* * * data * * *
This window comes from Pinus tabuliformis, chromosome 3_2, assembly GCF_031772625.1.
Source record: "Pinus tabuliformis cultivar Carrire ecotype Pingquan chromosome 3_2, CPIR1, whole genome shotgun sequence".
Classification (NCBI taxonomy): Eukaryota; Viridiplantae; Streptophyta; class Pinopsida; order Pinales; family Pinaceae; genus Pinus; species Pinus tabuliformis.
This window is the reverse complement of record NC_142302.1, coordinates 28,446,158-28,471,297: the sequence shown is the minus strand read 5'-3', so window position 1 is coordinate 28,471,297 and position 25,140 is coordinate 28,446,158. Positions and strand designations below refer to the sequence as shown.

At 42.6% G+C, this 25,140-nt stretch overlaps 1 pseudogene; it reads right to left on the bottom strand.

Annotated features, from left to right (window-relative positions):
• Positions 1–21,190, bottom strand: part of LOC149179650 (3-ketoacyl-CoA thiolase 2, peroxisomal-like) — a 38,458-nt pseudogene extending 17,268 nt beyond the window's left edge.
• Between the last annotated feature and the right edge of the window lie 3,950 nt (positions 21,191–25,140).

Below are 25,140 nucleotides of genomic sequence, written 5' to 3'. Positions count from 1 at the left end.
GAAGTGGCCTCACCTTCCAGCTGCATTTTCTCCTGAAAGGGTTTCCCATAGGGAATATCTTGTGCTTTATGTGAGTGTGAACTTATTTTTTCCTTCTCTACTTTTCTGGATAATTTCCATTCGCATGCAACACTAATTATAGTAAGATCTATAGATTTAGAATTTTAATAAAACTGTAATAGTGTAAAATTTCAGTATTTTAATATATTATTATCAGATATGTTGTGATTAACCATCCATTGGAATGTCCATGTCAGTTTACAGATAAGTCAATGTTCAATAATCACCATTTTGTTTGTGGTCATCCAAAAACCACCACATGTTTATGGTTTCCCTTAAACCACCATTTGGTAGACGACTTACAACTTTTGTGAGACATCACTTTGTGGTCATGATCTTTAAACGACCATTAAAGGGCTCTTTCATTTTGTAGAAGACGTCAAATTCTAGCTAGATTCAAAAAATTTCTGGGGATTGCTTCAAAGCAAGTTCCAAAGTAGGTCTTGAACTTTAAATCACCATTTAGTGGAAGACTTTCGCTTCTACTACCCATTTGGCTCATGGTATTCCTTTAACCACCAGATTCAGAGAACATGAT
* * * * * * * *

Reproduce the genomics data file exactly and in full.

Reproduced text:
This window comes from Pinus tabuliformis, chromosome 3_2, assembly GCF_031772625.1.
Source record: "Pinus tabuliformis cultivar Carrire ecotype Pingquan chromosome 3_2, CPIR1, whole genome shotgun sequence".
Classification (NCBI taxonomy): Eukaryota; Viridiplantae; Streptophyta; class Pinopsida; order Pinales; family Pinaceae; genus Pinus; species Pinus tabuliformis.
This window is the reverse complement of record NC_142302.1, coordinates 28,446,158-28,471,297: the sequence shown is the minus strand read 5'-3', so window position 1 is coordinate 28,471,297 and position 25,140 is coordinate 28,446,158. Positions and strand designations below refer to the sequence as shown.

At 42.6% G+C, this 25,140-nt stretch overlaps 1 pseudogene; it reads right to left on the bottom strand.

Annotated features, from left to right (window-relative positions):
• Positions 1–21,190, bottom strand: part of LOC149179650 (3-ketoacyl-CoA thiolase 2, peroxisomal-like) — a 38,458-nt pseudogene extending 17,268 nt beyond the window's left edge.
• Between the last annotated feature and the right edge of the window lie 3,950 nt (positions 21,191–25,140).

Below are 25,140 nucleotides of genomic sequence, written 5' to 3'. Positions count from 1 at the left end.
GAAGTGGCCTCACCTTCCAGCTGCATTTTCTCCTGAAAGGGTTTCCCATAGGGAATATCTTGTGCTTTATGTGAGTGTGAACTTATTTTTTCCTTCTCTACTTTTCTGGATAATTTCCATTCGCATGCAACACTAATTATAGTAAGATCTATAGATTTAGAATTTTAATAAAACTGTAATAGTGTAAAATTTCAGTATTTTAATATATTATTATCAGATATGTTGTGATTAACCATCCATTGGAATGTCCATGTCAGTTTACAGATAAGTCAATGTTCAATAATCACCATTTTGTTTGTGGTCATCCAAAAACCACCACATGTTTATGGTTTCCCTTAAACCACCATTTGGTAGACGACTTACAACTTTTGTGAGACATCACTTTGTGGTCATGATCTTTAAACGACCATTAAAGGGCTCTTTCATTTTGTAGAAGACGTCAAATTCTAGCTAGATTCAAAAAATTTCTGGGGATTGCTTCAAAGCAAGTTCCAAAGTAGGTCTTGAACTTTAAATCACCATTTAGTGGAAGACTTTCGCTTCTACTACCCATTTGGCTCATGGTATTCCTTTAACCACCAGATTCAGAGAACATGAT